73.We know that asylum seekers with an active application or appeal are entitled to access NHS primary and secondary healthcare free of charge but there is no obligation on accommodation providers to register asylum seekers in IA with a GP.102 The Home Office Minister of State recently gave assurances that healthcare would be available. However, evidence we have received makes plain that, while healthcare may technically be available, it is not accessible to many of those in initial accommodation. This is a deeply concerning situation.

74.While service users remain in IA for more than three weeks, accommodation providers should ensure that all of their residents are linked up to primary and secondary health provision. We call on the Home Office to ensure that this change is made, if necessary by a variation to the Asylum Accommodation and Support Statement of Requirements. The Home Office should also ensure that the necessary funding is secured for affected statutory health services in any such provision.

Communication and guidance

75.Evidence to us highlighted a lack of communication and guidance from the Home Office and its providers to key stakeholders about providers’ contractual obligations to their service users during the pandemic. Asylum Matters told us that:103

The Home Office [ … ] has failed to issue timely or detailed guidance about the revised contractual obligations of accommodation providers in the context of the pandemic. Communication from Providers, both to people in asylum accommodation and to the voluntary and community sector has often been ad-hoc and inconsistent.

76.Asylum Matters told us that the only publicly available information from the Home Office relevant to asylum accommodation in the context of Coronavirus was a “Factsheet” on the Home Office media blog, which states that “a wide range of measures have been implemented to ensure that guidance on social distancing and self-isolation is properly applied”.104 At the time of writing it remains the case that this document is the only publicly available Home Office information on asylum accommodation during the pandemic.105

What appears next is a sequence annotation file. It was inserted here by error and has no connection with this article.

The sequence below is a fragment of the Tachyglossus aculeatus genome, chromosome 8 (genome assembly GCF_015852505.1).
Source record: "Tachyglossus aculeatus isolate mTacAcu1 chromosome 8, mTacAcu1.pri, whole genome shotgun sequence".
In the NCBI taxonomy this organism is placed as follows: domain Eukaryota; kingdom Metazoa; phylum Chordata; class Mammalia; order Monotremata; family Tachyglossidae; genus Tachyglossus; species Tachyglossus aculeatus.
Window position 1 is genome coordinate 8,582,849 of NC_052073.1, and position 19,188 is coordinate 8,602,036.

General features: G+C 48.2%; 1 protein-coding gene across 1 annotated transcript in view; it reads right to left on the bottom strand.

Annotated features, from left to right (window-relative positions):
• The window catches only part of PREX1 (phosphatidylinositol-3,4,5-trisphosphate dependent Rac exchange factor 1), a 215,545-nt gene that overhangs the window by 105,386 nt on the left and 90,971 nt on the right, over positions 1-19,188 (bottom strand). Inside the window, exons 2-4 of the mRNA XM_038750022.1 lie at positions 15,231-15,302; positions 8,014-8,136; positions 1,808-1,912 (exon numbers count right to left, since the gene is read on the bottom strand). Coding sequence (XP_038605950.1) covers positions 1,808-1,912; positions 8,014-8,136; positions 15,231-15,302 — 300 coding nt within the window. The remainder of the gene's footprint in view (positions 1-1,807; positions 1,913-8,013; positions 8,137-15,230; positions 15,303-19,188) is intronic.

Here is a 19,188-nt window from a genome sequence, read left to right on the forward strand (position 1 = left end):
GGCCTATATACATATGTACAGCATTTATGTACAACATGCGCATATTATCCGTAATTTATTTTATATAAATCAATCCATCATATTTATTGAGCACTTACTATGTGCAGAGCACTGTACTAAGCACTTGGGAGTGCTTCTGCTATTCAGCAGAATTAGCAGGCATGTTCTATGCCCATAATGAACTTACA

77.The British Red Cross is the Home Office’s single point of contact for the NGO sector on asylum matters related to Covid-19.106 Asylum Matters expressed concern that the Home Office had not circulated written guidance to key stakeholders via the British Red Cross, specifying “the revised contractual expectations of accommodation providers” during the pandemic “particularly in respect of dispersal accommodation”. This was in spite of requests made by them and their partner organisations.107

78.We are concerned to learn that key stakeholders have reported a lack of information from the Home Office and its providers about revisions in contractual expectations of accommodation providers during the pandemic. The pandemic has impacted hugely on asylum seekers housed in asylum accommodation who have experienced lengthy stays in IA, social distancing concerns and inconsistent access to healthcare in IA, as well as difficulties accessing phones, Wi-Fi, internet and television. We urge the Home Office and its providers to send a memorandum to key stakeholders outlining any revisions to providers’ contractual obligations since 1 March. This memorandum should be issued to the Home Office’s single point of contact, all strategic migration partnerships and dispersal authorities by 15 September.

Communication to service users

79.Doctors of the World UK and Asylum Matters reported concerns about the availability of information to individuals in asylum accommodation regarding what they should do to protect their health and what support is still available during the lockdown.108 Doctors of the World UK told us that until 20 March the Government had not produced any advice or guidance on Covid-19 in languages other than English, and while by 24 March the guidance had been translated into 10 languages it included only two of the languages most spoken by people seeking asylum in the UK. It added that the guidance was produced in plain text without any visuals, which meant that it was not suitable to display in asylum accommodation or to distribute among community groups.109

80.Asylum Matters told us that they were aware of Covid-19 guidance being sent by some providers to asylum seekers in dispersed accommodation in the top ten languages. This included some “basic details on service provision” and advice “that people should contact 111 if they were symptomatic”. However, it was not clear whether all service users in asylum accommodation had received this information.110